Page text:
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How to Relax and Take Parenting Criticism

No matter how much we wish it weren’t true, criticism seems to be a definite when it comes to motherhood. As mothers we feel we know what is right, we have our own opinions about raising kids. Often times these opinions can be shared or pushed on others. Then, if parenting criticism is inevitable, how do we deal? This is a question I’ve been asking myself. I’ve only been a mother for almost three years now and I’m not very good at taking criticism, at least for something so personal, like how I’m raising my children. I have come up with some different tips, I’ll be working on following them myself.Parenting Criticism

Remember there is no such thing as “Perfect”

I always grew up as a perfectionist. It was definitely hard on me in school. It definitely was the cause of a lot of my anxiety. Since becoming a mother it’s been tough. There’s a strong urge to compare. It’s hard not to compare myself to other mothers. Compare my parenting to others, or to compare my children’s milestones to others. This is especially true when someone criticizes you as a parent. It’s hard to not beat yourself up because although their criticism may be unfounded, it is their opinion, and other’s choice words can hurt.

Keep an open mind.

Although you may not want the person criticizing you to know, they may be right. Unsolicited advice, criticism, or judgment are all things we dread but different people have different paths in life. Different people have different perspectives and they may actually know from past experience, better then you. Keep an open mind to what they are saying and if it’s reasonable and valid at least consider it.

Put your foot down when you need to.

When criticism is unfounded then make sure you stand up for yourself. Find a way to stop it in its tracks. I need to remember this more. For instance, my daughter has a speech delay and is very independent. Those that do not know her well think she’s very aloof and unaffectionate and can criticize her for this. When it’s completely untrue, you just have to know my daughter better, it’s most likely an instance when you probably have to tell them off and put your foot down.

Don’t take it personally.

Criticism most often comes from those close to you, especially when it comes to parenting. Friends, family and other loved ones feel they have a right to give their unsolicited opinion. This makes it hard to not take criticism personally because those speaking are so close to you. Try to remember to brush it off, you’re the mom or dad, you know what’s best for your children.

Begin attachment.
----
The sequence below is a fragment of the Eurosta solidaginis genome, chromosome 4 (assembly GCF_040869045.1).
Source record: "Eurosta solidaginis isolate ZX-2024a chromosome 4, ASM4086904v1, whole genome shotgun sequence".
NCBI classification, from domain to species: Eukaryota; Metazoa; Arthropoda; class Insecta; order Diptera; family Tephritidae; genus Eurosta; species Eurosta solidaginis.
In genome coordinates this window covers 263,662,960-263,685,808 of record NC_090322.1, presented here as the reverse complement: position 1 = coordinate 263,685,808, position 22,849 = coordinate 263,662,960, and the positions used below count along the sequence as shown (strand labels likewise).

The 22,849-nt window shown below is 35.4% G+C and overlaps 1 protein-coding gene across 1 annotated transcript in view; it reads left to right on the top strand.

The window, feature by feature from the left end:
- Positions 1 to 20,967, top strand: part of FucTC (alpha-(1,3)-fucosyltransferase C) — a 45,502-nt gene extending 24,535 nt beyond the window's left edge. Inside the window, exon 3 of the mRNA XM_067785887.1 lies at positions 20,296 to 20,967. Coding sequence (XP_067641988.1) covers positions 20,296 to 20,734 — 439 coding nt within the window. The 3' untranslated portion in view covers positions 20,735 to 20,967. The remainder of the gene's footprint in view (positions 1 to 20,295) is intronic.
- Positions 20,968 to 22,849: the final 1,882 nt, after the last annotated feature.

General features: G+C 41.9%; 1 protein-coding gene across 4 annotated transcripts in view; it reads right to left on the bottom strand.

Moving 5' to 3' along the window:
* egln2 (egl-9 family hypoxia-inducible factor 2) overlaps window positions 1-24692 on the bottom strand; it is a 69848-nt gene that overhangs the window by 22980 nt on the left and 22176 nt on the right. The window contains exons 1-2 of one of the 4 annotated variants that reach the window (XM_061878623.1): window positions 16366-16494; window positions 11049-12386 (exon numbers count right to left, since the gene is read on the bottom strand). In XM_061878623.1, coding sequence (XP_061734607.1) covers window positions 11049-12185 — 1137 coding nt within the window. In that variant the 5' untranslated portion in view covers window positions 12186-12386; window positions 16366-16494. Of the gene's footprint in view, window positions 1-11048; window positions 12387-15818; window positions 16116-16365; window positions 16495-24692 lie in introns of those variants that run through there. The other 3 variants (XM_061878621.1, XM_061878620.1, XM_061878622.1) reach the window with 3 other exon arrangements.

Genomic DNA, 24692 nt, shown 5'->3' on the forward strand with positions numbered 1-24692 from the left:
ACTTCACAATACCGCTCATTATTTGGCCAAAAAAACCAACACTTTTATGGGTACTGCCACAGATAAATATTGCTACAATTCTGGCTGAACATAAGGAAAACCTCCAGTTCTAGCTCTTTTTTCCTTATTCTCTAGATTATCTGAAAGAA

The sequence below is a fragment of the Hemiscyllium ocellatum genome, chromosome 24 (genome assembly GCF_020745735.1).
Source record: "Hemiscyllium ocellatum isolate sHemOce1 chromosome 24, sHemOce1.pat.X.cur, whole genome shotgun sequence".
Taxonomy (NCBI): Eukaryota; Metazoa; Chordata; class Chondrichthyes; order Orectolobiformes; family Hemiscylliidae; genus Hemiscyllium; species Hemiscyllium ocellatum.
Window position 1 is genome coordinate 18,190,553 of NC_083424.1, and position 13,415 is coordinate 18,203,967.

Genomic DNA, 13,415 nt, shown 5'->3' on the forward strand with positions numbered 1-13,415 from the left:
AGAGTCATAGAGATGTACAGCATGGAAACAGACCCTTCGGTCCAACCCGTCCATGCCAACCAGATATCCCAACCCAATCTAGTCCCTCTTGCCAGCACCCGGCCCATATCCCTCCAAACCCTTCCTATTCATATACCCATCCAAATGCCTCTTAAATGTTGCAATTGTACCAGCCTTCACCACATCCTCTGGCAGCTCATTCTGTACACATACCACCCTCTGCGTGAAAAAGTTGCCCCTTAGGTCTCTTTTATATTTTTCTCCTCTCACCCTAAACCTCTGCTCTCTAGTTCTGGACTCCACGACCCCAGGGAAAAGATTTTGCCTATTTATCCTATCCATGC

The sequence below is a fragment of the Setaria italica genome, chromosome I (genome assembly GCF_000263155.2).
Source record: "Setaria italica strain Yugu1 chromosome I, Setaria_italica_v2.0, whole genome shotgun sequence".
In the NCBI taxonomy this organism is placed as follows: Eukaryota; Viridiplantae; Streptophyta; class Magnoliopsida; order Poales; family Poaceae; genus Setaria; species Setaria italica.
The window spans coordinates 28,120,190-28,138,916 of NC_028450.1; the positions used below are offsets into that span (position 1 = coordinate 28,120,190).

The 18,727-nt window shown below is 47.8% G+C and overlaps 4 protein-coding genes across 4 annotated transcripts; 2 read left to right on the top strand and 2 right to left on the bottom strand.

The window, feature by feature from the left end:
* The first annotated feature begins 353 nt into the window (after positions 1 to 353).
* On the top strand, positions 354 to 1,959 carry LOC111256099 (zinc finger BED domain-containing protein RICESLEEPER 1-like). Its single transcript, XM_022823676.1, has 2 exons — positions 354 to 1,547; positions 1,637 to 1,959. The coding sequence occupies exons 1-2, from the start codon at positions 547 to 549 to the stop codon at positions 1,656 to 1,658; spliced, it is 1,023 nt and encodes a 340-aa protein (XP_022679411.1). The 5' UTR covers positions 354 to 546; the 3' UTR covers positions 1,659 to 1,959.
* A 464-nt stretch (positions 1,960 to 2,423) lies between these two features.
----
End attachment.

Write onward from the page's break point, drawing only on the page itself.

Accept it may happen.Parenting Criticism

This becomes an expectation. I personally think it’s a sad expectation to have in life but I do not think there’s any way to avoid it. Criticism happens. Parenting criticism happens a lot. Everyone, with or without children, feel they know what’s best. They know how to raise a child or how to discipline a child and many feel they have a right to express those feelings. If you just realize it’s going to happen from time to time it’ll be a lot easier to deal with when it does.

Reduce time you spend with those who criticize.

There’s nothing better to improve your own mindset then to just do away with those that are negative. This is also true when it comes to dealing with criticism. Try to stay away from those that incessantly criticize. If people around you, family or friends, are bringing your mood down regularly then it may be best to keep your distance. I’ve been doing this recently and it definitely helps.

Keep complaints private.

This is hard in a time of technology and social media, but keep your complaints private. Do not bitch online about your mother, friend, grandmother, or whom ever else has given their opinion about your parenting. It’s okay to complain, it’s okay to get things off your chest, but do it personally to someone you can trust and confide in.

Parenting Criticism Shield your child.

Its amazing what children, even young toddlers and babies, understand around them. They understand what we say, especially when we are talking about them. The can feel our emotions, fears, as well as our joy. When criticism is given directed at a child they can often understand it. Or, they interpret it in a way hurts their own self esteem. Shield your children from the hurtful criticism. If someone feels its necessary to give you their opinion make sure they know it is not appropriate to do so in front of the children.

Consider the source.

I, honestly, have to consider the source more often then I’d like. My parenting style differs a lot from those around me. There are many I know I down right do not respect due to the things I’ve seen. So, when those people give me either parenting criticism or advice I look at their own parenting. When I do not agree with them I ignore whatever opinion they have.

How have you dealt with criticism in the past? How has that changed or stayed the same since becoming a parent?


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